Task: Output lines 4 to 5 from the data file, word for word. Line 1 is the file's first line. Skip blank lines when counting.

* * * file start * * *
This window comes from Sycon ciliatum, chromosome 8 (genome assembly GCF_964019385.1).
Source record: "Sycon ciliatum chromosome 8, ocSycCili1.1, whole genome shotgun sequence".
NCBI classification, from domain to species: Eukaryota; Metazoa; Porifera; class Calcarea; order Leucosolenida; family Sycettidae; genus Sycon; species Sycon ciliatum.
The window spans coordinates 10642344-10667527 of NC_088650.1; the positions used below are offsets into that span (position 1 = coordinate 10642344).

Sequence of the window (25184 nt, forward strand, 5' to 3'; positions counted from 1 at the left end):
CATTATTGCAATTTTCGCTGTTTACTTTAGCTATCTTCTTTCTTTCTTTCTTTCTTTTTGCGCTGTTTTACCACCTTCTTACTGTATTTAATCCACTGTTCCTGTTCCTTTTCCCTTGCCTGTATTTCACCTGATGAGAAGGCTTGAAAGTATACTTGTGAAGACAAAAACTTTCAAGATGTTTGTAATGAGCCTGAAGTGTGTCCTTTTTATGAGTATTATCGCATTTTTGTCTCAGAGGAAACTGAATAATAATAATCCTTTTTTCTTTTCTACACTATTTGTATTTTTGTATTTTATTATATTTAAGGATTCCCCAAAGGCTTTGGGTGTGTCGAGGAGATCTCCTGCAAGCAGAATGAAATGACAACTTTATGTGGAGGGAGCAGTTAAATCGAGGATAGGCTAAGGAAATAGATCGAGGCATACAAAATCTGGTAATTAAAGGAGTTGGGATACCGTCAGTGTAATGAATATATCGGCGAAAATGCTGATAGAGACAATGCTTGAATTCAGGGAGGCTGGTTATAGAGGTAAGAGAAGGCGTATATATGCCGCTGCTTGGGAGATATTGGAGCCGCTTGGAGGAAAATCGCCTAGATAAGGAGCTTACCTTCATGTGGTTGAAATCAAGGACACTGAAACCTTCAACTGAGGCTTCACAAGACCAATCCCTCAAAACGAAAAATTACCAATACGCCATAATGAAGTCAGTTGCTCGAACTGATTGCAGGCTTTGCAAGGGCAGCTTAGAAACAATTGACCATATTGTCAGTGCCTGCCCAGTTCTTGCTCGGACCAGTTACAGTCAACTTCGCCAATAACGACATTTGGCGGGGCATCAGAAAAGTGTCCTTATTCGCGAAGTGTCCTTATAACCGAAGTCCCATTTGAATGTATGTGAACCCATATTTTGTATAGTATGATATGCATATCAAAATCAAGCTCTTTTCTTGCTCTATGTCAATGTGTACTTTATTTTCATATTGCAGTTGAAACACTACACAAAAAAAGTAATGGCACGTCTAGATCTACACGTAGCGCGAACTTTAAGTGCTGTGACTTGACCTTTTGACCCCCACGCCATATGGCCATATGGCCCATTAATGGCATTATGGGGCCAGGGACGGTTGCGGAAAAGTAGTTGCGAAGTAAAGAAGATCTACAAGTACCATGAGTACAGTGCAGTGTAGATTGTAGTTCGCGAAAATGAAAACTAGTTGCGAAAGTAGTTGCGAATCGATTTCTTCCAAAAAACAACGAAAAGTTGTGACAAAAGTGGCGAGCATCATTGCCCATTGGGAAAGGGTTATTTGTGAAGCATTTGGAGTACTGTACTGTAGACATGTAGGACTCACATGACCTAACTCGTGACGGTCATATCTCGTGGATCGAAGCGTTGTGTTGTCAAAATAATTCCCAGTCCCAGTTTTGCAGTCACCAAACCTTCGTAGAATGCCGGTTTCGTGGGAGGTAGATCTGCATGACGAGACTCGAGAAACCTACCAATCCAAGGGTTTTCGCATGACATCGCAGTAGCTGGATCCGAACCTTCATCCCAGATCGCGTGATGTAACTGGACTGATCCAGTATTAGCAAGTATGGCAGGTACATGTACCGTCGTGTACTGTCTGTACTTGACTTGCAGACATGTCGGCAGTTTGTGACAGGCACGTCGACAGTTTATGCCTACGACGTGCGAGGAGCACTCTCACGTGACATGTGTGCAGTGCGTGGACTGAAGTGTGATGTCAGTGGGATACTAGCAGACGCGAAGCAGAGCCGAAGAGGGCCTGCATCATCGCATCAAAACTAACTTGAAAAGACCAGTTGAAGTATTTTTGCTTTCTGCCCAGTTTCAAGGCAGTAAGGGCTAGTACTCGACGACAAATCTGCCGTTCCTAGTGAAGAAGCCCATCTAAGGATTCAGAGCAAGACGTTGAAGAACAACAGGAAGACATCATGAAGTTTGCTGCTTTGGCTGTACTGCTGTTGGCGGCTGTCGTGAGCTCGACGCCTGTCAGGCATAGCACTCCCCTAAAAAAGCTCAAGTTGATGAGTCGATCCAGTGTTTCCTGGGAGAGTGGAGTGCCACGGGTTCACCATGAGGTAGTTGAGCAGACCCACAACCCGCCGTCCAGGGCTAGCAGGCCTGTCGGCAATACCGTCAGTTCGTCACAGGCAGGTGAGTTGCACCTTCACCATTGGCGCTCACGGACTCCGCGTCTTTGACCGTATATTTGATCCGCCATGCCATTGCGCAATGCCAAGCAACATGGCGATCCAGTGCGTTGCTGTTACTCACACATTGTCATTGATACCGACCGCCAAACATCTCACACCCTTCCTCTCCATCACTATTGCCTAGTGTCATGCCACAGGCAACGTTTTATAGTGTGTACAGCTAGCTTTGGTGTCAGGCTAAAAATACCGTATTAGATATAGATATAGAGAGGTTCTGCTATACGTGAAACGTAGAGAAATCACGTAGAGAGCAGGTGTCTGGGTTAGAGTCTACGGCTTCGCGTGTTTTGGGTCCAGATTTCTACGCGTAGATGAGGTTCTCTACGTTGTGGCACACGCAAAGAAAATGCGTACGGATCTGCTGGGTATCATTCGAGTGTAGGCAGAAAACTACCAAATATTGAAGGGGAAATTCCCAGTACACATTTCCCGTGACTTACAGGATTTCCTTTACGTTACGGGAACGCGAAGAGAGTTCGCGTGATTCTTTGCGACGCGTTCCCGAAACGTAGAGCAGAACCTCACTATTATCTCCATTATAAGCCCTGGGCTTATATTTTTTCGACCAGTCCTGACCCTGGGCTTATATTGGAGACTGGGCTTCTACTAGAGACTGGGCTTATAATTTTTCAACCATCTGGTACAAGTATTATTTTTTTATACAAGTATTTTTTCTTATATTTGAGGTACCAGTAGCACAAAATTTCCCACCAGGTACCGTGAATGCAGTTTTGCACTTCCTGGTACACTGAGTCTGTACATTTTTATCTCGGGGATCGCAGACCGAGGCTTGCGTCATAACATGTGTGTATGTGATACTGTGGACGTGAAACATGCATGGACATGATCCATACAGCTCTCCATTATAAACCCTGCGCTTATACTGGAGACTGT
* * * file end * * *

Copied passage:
The window spans coordinates 10642344-10667527 of NC_088650.1; the positions used below are offsets into that span (position 1 = coordinate 10642344).

Sequence of the window (25184 nt, forward strand, 5' to 3'; positions counted from 1 at the left end):